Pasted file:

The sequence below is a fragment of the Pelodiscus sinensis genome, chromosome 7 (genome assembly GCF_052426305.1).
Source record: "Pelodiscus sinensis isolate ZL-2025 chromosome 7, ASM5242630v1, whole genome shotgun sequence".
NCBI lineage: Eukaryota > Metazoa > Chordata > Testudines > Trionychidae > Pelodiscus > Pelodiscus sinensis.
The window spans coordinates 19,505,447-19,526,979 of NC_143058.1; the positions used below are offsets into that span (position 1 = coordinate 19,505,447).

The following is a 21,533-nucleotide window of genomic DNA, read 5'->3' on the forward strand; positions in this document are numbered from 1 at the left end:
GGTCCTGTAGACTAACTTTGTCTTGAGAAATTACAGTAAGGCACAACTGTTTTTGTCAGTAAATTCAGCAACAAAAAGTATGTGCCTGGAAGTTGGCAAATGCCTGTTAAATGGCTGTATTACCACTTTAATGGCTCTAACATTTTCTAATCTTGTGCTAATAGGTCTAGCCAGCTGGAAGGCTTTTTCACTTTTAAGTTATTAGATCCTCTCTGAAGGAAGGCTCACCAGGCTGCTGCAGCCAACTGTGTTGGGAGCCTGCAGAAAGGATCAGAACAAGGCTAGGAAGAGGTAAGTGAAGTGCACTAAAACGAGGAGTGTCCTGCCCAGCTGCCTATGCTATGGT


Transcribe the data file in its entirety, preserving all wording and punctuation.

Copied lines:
The sequence below is a fragment of the Pelodiscus sinensis genome, chromosome 7 (genome assembly GCF_052426305.1).
Source record: "Pelodiscus sinensis isolate ZL-2025 chromosome 7, ASM5242630v1, whole genome shotgun sequence".
NCBI lineage: Eukaryota > Metazoa > Chordata > Testudines > Trionychidae > Pelodiscus > Pelodiscus sinensis.
The window spans coordinates 19,505,447-19,526,979 of NC_143058.1; the positions used below are offsets into that span (position 1 = coordinate 19,505,447).

The following is a 21,533-nucleotide window of genomic DNA, read 5'->3' on the forward strand; positions in this document are numbered from 1 at the left end:
GGTCCTGTAGACTAACTTTGTCTTGAGAAATTACAGTAAGGCACAACTGTTTTTGTCAGTAAATTCAGCAACAAAAAGTATGTGCCTGGAAGTTGGCAAATGCCTGTTAAATGGCTGTATTACCACTTTAATGGCTCTAACATTTTCTAATCTTGTGCTAATAGGTCTAGCCAGCTGGAAGGCTTTTTCACTTTTAAGTTATTAGATCCTCTCTGAAGGAAGGCTCACCAGGCTGCTGCAGCCAACTGTGTTGGGAGCCTGCAGAAAGGATCAGAACAAGGCTAGGAAGAGGTAAGTGAAGTGCACTAAAACGAGGAGTGTCCTGCCCAGCTGCCTATGCTATGGT